“Perceptions of corruption continue to remain high; those perceptions would not go away in the near future”
By Kiana Wilburg
Given the fact that Guyana is still to make significant strides in the fight against corruption, Director of Transparency Institute Guyana Inc. (TIGI), Gino Persaud revealed that it should come as no surprise if the country ranks poorly again on the 2015
Corruption Perceptions Index (CPI).
He made this statement at the book launch of Former Auditor General, Anand Goolsarran at Pegasus Hotel some weeks ago.
In 2012, Guyana ranked a very poor 28 out of 100 points in the CPI. The said report showed Guyana doing worse than every other country in Caricom except for Haiti, which has also traditionally been one of the worst performers.
Persaud said, “Perceptions of corruption continue to remain high; those perceptions would not go away in the near future; and the 2015 Corruption Perceptions Index (CPI), which is due in December of this year, is unlikely to see any significant improvement.”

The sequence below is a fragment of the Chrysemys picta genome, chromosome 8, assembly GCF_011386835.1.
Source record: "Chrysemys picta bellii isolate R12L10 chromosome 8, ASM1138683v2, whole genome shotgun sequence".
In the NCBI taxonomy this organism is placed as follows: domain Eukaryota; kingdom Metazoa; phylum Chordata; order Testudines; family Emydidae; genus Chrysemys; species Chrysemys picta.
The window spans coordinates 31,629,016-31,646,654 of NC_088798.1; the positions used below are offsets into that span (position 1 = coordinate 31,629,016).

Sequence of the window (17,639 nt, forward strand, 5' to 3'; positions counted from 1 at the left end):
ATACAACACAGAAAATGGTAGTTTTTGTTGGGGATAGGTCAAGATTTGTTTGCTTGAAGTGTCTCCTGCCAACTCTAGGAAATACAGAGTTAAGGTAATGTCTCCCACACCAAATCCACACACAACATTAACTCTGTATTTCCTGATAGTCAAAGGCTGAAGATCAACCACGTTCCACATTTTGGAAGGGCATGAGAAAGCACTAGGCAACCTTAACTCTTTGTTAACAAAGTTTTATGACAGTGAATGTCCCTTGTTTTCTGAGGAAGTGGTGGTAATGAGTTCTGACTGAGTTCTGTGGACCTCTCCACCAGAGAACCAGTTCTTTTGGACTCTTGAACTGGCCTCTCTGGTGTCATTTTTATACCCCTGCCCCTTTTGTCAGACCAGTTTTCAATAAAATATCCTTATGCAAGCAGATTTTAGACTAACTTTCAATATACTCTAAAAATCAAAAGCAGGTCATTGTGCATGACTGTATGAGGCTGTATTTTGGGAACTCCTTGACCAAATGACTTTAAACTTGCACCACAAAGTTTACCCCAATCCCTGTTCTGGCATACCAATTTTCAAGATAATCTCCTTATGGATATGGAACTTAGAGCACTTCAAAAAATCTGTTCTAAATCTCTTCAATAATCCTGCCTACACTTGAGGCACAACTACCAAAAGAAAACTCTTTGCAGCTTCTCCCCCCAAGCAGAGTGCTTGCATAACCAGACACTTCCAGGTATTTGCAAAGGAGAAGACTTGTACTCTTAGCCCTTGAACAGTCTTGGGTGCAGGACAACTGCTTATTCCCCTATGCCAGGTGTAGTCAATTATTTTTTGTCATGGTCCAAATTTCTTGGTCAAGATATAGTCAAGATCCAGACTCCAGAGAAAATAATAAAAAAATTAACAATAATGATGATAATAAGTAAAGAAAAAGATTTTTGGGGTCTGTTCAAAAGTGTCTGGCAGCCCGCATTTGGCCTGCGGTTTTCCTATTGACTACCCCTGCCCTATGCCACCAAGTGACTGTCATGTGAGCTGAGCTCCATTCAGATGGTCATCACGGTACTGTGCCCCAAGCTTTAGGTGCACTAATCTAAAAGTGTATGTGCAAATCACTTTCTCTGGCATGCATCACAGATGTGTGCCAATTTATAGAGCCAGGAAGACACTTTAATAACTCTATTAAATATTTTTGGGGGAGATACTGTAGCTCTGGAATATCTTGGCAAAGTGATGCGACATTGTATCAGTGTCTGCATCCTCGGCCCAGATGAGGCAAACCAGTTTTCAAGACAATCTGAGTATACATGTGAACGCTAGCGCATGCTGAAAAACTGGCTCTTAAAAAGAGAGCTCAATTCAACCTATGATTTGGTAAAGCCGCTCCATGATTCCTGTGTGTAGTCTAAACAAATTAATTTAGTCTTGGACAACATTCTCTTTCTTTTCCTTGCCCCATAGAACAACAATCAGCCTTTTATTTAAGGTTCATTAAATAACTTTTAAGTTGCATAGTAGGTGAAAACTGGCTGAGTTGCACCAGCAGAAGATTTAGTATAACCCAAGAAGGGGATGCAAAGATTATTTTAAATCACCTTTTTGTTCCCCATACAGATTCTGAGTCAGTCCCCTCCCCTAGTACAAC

He said that given the fact that the international community as well as foreign investors place reliance on the Index in terms of how they view Guyana, especially for business opportunities, a gigantic effort is needed at all levels to improve Guyana’s standing on the CPI.
Goolsarran in his recent writings recalled other pertinent points raised by the Chairman at the ceremony which was well attended by government officials including, Prime Minister Moses Nagamootoo and Public Security Minister, Khemraj Ramjattan.
At the event, Persaud referred to the efforts TIGI made over the years in promoting good governance,
transparency and accountability. He also reminded of the body’s persistent calls for all public revenues to be paid into the Consolidated Fund; the activation of the Procurement Commission; the effective functioning of the Integrity Commission; the overhaul of the existing legislation on access to information; and the introduction of legislation on whistleblower protection and campaign financing.